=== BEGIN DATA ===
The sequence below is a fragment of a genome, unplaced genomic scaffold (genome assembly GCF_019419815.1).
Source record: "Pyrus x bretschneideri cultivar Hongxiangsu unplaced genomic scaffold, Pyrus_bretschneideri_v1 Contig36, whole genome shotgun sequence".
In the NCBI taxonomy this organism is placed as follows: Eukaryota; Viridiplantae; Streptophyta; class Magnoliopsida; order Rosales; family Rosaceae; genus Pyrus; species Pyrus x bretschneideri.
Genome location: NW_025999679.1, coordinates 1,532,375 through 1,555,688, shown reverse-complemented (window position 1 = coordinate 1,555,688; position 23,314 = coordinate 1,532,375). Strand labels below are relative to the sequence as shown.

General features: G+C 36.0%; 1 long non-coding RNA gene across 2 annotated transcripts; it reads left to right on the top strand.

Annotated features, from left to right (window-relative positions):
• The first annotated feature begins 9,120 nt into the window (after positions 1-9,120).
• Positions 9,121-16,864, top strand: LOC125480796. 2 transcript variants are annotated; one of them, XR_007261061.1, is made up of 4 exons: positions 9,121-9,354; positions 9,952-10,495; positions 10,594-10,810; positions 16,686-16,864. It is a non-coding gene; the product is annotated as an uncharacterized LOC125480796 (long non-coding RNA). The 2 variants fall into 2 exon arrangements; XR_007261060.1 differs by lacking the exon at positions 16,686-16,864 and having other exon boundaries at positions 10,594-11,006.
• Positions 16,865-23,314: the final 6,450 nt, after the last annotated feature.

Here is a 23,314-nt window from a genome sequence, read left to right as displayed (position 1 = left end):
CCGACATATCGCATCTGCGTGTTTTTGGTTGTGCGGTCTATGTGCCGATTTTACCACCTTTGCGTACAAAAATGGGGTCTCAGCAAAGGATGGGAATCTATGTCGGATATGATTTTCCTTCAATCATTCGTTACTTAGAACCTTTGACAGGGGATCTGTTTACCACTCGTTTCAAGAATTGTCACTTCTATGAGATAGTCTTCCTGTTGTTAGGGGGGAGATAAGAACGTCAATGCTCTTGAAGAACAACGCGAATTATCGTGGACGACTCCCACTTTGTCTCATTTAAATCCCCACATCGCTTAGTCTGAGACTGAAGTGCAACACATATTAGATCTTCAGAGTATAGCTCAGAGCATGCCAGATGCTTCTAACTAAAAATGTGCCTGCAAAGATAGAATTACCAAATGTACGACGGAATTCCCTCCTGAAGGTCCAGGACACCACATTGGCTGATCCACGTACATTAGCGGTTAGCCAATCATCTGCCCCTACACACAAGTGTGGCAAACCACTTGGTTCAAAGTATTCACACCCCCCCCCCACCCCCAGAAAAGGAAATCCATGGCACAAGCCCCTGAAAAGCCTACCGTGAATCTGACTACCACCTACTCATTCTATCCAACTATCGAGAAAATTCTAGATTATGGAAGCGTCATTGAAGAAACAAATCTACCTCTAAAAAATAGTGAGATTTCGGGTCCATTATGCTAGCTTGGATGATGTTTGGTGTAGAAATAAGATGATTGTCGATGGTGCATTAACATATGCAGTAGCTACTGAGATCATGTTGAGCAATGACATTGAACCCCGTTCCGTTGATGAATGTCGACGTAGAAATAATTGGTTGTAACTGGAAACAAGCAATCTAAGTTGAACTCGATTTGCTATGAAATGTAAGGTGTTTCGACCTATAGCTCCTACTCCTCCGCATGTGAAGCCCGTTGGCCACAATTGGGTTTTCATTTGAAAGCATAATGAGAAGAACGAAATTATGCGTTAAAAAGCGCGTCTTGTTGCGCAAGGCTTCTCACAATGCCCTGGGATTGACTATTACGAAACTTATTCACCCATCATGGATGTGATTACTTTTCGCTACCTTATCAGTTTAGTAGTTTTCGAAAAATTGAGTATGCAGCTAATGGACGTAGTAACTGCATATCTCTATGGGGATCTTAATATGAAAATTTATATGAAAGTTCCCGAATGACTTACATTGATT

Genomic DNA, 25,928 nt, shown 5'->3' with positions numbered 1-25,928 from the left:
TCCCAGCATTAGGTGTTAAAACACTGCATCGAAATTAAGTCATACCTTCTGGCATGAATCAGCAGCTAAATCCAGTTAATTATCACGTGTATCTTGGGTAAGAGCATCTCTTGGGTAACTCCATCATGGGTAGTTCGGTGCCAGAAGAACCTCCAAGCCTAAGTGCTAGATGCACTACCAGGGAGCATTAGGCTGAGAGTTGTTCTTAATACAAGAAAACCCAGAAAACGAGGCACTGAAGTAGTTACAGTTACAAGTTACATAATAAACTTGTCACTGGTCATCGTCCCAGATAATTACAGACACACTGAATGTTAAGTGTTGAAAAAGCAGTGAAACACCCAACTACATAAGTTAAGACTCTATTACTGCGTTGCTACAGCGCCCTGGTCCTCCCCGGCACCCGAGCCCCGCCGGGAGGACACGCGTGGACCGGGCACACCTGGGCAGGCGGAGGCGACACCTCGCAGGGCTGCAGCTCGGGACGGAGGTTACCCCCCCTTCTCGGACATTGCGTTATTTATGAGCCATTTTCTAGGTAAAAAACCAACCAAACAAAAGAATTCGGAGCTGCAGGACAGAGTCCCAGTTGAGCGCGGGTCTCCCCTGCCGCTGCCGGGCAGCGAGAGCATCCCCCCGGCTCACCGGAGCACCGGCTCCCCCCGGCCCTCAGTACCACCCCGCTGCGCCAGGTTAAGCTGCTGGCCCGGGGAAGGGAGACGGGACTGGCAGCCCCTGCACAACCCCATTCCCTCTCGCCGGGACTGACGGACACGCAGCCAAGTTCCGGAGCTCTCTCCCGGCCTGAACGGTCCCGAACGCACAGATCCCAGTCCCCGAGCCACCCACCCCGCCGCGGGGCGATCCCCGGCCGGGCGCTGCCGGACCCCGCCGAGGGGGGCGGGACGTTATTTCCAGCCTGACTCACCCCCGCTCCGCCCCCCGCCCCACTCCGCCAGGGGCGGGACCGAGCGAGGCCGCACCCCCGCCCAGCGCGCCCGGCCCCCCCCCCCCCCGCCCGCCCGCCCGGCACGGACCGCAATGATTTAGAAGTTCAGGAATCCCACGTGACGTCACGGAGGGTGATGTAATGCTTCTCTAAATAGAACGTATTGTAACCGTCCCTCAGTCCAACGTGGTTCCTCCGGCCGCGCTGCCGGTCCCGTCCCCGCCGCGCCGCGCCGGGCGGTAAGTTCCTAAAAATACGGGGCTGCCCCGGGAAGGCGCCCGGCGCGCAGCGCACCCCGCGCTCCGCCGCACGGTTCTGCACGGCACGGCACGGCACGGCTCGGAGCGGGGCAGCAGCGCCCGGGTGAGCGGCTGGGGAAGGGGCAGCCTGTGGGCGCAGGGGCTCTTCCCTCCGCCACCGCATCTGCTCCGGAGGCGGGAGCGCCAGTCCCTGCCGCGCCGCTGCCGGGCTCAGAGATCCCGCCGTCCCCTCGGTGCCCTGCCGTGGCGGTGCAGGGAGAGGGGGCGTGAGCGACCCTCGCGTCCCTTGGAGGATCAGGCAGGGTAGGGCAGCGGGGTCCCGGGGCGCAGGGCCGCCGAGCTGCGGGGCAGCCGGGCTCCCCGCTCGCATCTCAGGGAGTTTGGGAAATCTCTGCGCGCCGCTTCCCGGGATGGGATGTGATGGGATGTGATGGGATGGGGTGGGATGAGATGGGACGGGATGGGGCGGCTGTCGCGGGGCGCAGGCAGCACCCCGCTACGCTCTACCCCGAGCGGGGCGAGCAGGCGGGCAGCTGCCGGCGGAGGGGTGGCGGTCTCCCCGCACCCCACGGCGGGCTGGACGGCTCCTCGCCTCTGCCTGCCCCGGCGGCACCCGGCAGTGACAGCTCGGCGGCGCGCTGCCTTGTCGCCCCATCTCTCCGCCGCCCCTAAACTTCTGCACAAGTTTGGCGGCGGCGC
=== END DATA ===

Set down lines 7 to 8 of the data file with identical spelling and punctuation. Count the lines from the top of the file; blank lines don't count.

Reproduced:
• The first annotated feature begins 9,120 nt into the window (after positions 1-9,120).
• Positions 9,121-16,864, top strand: LOC125480796. 2 transcript variants are annotated; one of them, XR_007261061.1, is made up of 4 exons: positions 9,121-9,354; positions 9,952-10,495; positions 10,594-10,810; positions 16,686-16,864. It is a non-coding gene; the product is annotated as an uncharacterized LOC125480796 (long non-coding RNA). The 2 variants fall into 2 exon arrangements; XR_007261060.1 differs by lacking the exon at positions 16,686-16,864 and having other exon boundaries at positions 10,594-11,006.